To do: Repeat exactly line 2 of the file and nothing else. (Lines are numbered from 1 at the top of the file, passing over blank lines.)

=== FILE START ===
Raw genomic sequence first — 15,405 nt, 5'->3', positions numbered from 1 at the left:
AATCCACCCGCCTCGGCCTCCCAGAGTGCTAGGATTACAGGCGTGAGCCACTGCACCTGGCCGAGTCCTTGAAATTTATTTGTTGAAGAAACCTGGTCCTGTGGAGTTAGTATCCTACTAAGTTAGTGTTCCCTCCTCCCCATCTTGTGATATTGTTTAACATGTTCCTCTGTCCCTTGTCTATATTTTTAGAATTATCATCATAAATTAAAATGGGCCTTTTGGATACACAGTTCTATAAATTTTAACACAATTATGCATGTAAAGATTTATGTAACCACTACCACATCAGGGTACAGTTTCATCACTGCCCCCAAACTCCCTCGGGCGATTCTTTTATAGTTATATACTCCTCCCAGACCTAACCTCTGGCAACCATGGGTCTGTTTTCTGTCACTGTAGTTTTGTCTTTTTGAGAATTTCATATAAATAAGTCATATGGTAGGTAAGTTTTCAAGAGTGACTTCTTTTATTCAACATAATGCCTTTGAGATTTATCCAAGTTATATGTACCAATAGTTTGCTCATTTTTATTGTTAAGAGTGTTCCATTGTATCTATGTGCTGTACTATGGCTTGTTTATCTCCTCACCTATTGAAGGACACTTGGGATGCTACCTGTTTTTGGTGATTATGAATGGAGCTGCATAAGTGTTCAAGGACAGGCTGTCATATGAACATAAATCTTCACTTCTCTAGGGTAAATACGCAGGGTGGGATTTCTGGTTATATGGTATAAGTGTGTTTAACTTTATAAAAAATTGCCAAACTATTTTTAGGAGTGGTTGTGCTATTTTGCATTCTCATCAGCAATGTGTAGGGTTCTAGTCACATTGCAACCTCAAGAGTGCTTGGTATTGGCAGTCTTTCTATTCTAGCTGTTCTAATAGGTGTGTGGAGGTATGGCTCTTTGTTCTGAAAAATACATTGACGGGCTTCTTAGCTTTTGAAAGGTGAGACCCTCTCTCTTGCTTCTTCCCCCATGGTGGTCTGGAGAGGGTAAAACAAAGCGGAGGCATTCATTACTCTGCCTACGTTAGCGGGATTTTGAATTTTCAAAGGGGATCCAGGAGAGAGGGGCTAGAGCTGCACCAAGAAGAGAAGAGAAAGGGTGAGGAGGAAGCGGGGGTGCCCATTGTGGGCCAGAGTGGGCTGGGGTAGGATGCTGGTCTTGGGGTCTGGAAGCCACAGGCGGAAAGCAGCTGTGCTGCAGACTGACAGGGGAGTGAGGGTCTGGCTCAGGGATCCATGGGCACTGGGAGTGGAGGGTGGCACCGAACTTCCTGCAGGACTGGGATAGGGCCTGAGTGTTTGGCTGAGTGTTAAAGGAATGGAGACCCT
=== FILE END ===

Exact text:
AATCCACCCGCCTCGGCCTCCCAGAGTGCTAGGATTACAGGCGTGAGCCACTGCACCTGGCCGAGTCCTTGAAATTTATTTGTTGAAGAAACCTGGTCCTGTGGAGTTAGTATCCTACTAAGTTAGTGTTCCCTCCTCCCCATCTTGTGATATTGTTTAACATGTTCCTCTGTCCCTTGTCTATATTTTTAGAATTATCATCATAAATTAAAATGGGCCTTTTGGATACACAGTTCTATAAATTTTAACACAATTATGCATGTAAAGATTTATGTAACCACTACCACATCAGGGTACAGTTTCATCACTGCCCCCAAACTCCCTCGGGCGATTCTTTTATAGTTATATACTCCTCCCAGACCTAACCTCTGGCAACCATGGGTCTGTTTTCTGTCACTGTAGTTTTGTCTTTTTGAGAATTTCATATAAATAAGTCATATGGTAGGTAAGTTTTCAAGAGTGACTTCTTTTATTCAACATAATGCCTTTGAGATTTATCCAAGTTATATGTACCAATAGTTTGCTCATTTTTATTGTTAAGAGTGTTCCATTGTATCTATGTGCTGTACTATGGCTTGTTTATCTCCTCACCTATTGAAGGACACTTGGGATGCTACCTGTTTTTGGTGATTATGAATGGAGCTGCATAAGTGTTCAAGGACAGGCTGTCATATGAACATAAATCTTCACTTCTCTAGGGTAAATACGCAGGGTGGGATTTCTGGTTATATGGTATAAGTGTGTTTAACTTTATAAAAAATTGCCAAACTATTTTTAGGAGTGGTTGTGCTATTTTGCATTCTCATCAGCAATGTGTAGGGTTCTAGTCACATTGCAACCTCAAGAGTGCTTGGTATTGGCAGTCTTTCTATTCTAGCTGTTCTAATAGGTGTGTGGAGGTATGGCTCTTTGTTCTGAAAAATACATTGACGGGCTTCTTAGCTTTTGAAAGGTGAGACCCTCTCTCTTGCTTCTTCCCCCATGGTGGTCTGGAGAGGGTAAAACAAAGCGGAGGCATTCATTACTCTGCCTACGTTAGCGGGATTTTGAATTTTCAAAGGGGATCCAGGAGAGAGGGGCTAGAGCTGCACCAAGAAGAGAAGAGAAAGGGTGAGGAGGAAGCGGGGGTGCCCATTGTGGGCCAGAGTGGGCTGGGGTAGGATGCTGGTCTTGGGGTCTGGAAGCCACAGGCGGAAAGCAGCTGTGCTGCAGACTGACAGGGGAGTGAGGGTCTGGCTCAGGGATCCATGGGCACTGGGAGTGGAGGGTGGCACCGAACTTCCTGCAGGACTGGGATAGGGCCTGAGTGTTTGGCTGAGTGTTAAAGGAATGGAGACCCT